indicates the use of expressions within an utterance to refer to parts of the discourse that contains the utterance . in the next paragraph . Have you heard this joke? here this refers to an upcoming joke.etc Social Deixis Social deixis concerns the social information that is encoded within various expressions. eg. named for the Latin tu and vos (informal and formal versions of you ) are the name given to the phenomenon when a language has two different second-person pronouns. 2. 20 . Dr. . the T form might be used when speaking to a friend or social equal. Prof. Example: Example: 1. we also express status and attitude through titles.Others: Discourse Also referred to as text deixis. whereas the V form would be used speaking to a stranger or social superior. Example: in Shakespeare s plays : a king Your Majesty or you while a peasant thou .In the next chapter . such as relative social status and familiarity T-V distinctions.etc. In English.
1989) The Gricean Maxims are a way to explain the link between utterances and what is understood from them. speakers and hearers share a cooperative principle. Relevance speakers contributions should relate clearly to the purpose of the exchange. nor too much. 2. Quantity-a contribution should be as informative as is required neither too little. 1. Manner speakers contributions should be perspicuous: clear. avoiding obscurity and ambiguity. 4. Paul Grice proposes that in ordinary conversation. Speakers shape their utterances to be understood by hearers. orderly and brief. 21 . The principle can be explained by four underlying rules or maxims.Quality speakers should be truthful. 3. The success of a conversation depends upon the various speakers approach to the interaction.Conversational maxims(Gricean maxims.
Maxims are useful for analysing and interpreting conversation. B Proper: I don't know if that's such a good idea. we communicate particular non-literal meanings by appearing to "violate" or "flout" these maxims. Background: A friend's father considers whether or not to buy your friend a new car. Saying sarcastically and in a more humorous way. that sounds like a good idea. A: Should I buy my son this new sports car? B Improper: Yeah. his car runs fine. e. 22 .g. and you are aware that your friend's old car has broken down before. his car breaks down all the time. Very often.
entailed or inferred from any utterance. someone is waiting outside. Presupposition: Your sister is waiting outside. Entailments logical or necessary corollaries of an utterance. presupposed. 23 . Presupposition: You have a sister.In analysing utterances and searching for relevance we can use a hierarchy of propositions those that might be asserted.
1. as opposed to analyzing language-as-an-abstract-system. Explicit connectives :and. 24 . because. implicit connectives : invisible / understood Attribution: Deciding whether the relation or arguments are ascribed to the writer of the text or to someone other than the writer. when.Discourse analysis Studies how written. so. oral and visual texts are used in specific contexts to make meanings. etc 2. Connective : a linguistic form that connects words or word groups.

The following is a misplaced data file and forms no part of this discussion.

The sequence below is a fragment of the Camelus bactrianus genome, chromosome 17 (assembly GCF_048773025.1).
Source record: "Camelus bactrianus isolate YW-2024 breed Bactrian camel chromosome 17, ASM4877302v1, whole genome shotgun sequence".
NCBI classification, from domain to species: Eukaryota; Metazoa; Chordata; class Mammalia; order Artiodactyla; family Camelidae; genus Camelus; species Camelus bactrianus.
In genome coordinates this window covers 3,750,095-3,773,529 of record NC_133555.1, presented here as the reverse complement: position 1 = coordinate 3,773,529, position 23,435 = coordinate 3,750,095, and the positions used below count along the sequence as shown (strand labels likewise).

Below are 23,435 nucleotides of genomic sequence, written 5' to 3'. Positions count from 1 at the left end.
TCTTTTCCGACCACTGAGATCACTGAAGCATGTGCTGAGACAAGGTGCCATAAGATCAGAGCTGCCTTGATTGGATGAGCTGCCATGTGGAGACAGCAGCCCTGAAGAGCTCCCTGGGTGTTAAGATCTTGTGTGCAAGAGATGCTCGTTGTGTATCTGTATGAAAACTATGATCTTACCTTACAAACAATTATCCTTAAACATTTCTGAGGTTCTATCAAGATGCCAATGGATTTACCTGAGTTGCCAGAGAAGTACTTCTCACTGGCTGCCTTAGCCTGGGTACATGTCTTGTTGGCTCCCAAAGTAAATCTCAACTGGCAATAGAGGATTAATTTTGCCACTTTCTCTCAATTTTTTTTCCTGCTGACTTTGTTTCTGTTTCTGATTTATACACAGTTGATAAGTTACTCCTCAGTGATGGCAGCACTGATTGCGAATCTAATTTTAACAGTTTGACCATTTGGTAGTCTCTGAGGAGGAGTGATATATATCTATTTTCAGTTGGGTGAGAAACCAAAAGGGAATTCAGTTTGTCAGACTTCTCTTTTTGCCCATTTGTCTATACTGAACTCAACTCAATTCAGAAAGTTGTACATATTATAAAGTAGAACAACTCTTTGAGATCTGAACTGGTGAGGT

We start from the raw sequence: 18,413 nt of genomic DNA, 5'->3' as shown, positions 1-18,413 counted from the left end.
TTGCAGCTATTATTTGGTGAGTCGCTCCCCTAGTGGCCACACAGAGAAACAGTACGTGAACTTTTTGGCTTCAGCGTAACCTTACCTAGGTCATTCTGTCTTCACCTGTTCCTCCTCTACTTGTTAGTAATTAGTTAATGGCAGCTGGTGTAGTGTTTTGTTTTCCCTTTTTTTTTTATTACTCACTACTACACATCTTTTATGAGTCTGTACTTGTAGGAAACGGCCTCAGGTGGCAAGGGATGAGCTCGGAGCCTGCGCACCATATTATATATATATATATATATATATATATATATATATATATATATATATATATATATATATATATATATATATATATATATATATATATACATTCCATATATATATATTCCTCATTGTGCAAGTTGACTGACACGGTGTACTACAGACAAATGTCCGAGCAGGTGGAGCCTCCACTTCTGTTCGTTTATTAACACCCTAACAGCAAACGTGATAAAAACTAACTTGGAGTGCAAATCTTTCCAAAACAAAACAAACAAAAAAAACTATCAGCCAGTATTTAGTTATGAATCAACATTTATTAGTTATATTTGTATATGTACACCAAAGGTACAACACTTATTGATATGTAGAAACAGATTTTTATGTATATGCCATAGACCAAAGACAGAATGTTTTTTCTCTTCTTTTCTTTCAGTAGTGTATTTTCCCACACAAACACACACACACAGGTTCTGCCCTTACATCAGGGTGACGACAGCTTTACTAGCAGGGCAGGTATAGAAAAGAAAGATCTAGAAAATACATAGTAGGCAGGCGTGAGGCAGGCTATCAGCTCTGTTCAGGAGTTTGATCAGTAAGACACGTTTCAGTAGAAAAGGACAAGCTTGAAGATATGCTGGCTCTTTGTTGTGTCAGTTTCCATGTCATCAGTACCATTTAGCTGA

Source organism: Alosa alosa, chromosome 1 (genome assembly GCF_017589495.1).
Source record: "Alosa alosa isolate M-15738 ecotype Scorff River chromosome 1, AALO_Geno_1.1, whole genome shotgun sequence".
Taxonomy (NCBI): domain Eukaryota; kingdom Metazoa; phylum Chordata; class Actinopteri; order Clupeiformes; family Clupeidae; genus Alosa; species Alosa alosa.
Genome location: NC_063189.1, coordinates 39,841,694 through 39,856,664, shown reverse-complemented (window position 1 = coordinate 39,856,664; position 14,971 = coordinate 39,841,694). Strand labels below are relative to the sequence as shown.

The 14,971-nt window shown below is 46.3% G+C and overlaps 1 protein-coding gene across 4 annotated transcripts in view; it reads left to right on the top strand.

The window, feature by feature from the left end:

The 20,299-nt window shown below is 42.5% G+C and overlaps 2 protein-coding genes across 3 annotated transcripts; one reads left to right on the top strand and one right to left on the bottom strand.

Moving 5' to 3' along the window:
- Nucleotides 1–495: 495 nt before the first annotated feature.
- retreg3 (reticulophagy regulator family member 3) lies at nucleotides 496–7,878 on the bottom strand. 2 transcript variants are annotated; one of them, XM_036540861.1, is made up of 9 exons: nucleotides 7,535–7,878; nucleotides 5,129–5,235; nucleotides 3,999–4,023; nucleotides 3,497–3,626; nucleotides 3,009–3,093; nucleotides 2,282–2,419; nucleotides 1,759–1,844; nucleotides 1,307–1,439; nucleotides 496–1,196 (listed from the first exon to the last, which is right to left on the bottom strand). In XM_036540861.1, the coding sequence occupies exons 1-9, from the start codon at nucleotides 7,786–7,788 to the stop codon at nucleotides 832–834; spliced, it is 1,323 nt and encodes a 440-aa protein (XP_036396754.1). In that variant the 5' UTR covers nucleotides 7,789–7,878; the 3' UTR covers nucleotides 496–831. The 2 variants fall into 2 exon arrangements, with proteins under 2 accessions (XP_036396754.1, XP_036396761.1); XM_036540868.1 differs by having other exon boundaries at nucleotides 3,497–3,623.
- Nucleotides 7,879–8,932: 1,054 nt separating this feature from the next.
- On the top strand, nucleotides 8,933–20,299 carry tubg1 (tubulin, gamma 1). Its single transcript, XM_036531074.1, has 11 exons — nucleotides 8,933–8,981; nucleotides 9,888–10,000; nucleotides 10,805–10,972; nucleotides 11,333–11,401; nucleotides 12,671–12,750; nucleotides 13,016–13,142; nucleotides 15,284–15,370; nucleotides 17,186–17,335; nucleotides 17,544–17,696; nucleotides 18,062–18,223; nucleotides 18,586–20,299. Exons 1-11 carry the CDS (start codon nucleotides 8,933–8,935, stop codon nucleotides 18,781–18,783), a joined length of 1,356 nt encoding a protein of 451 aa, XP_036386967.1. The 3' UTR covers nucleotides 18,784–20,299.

Indefinite nouns 4.Pronouns 25 . The categories of referring expressions 1. or reader.REFERENCE Reference is an act in which a speaker.Proper nouns 2. or writer. to identify something.Definite nouns 3. uses linguistic forms to enable a listener.
The categories of referring expressions Proper nouns: Definite noun phrases: the city the secretarry of state Cairo Hillary Clinton 26 .
her 27 . noun phrases (indefinite): A place A woman Pronouns: It she .Contd.
or entities that. 28 . Example: We'd love to find a nine-foot-tall basketball player This is sometimes called an attributive use. as far as we know.It is important to recognize that not all referring expressions have identifiable physical referents. but are unknown. Indefinite noun phrases can be used to identify a physically present entity. meaning 'whoever/whatever fits the description'. do not exist. but they can also be used to describe entities that are assumed to exist.
Make an inference 1.Because there is no direct relationship between entities and words. The role of inference in communication is to allow the listener to identify correctly which particular entity the speaker is referring to. add what you know about it and then draw a conclusion What I read + A character has tears in his eyes What I already know = People with tears in their eyes are often sad What I infer The character might be sad 29 . 2. the listener s task is to infer which entity the speaker intends to identify by using a particular expression: Process: you read something.
b)The cheese sandwich left without paying.The Role of Co-text Identifying intended referents has been aided by the linguistic material. For example: a)Cheese sandwich is made with white bread. a number of possible referents. accompanying the referring expression. or co-text. 30 . that is. The referring expression actually provides arange of reference.
In English. initial reference . he. The man was holding the cat while the woman poured water on it. a woman. her. is often indefinite (a man.Anaphora and Antecedants In the film. a man and a woman were trying to wash a cat. The initial expressions antecedents Subsequent references anaphors 31 . they) are examples of subsequent reference. In the example the definite noun phrases (the man. the woman) and the pronouns (it. a cat). the cat. He said something to her and they started laughing .
and no linguistic expression is presented. Cook Æ for three minutes. 1. Peel an onion and slice it. them . Drop the slices into hot oil. or ellipsis. Æ = slices . it is called zero anaphora.Zero anaphor When the interpretation requires us to identify an entity. 32 . 2. 3.
A bound Constituent must Be c---commanded By an appropriate antecedent. There are three rule for A to c-command B: A does not dominate B B does not dominate A Every branching node that dominates A.e. also dominates B This in nutshell means that the domain of c-command is first branching node. 33 .Anaphor and C-command An anaphor must take its reference from an Appropriate antecedent Within the Same phrase Or sentence i.
B / A | F \ C / \ D E 34 . *F c-command C. D and E. * D c-commands E.e. He hit himself. In the following tree the following holds * A c-commands C. and E. * B does not ccommand any nodes.g. D. * E c-commands D. * C c-commands A and F.
(a) Move! (b) You're in the way. Come back tomorrow.What are the deictic expressions in the following utterance? I'm busy now so you can't do that here. Identify which would be direct and which indirect speech acts.Someone stands between you and the TV set you were watching. 35 . so you decide to say one of the following. (c) Could you sit down? (d) Please get out of the way.Exercise: 1. 2.
Queries??... 36 .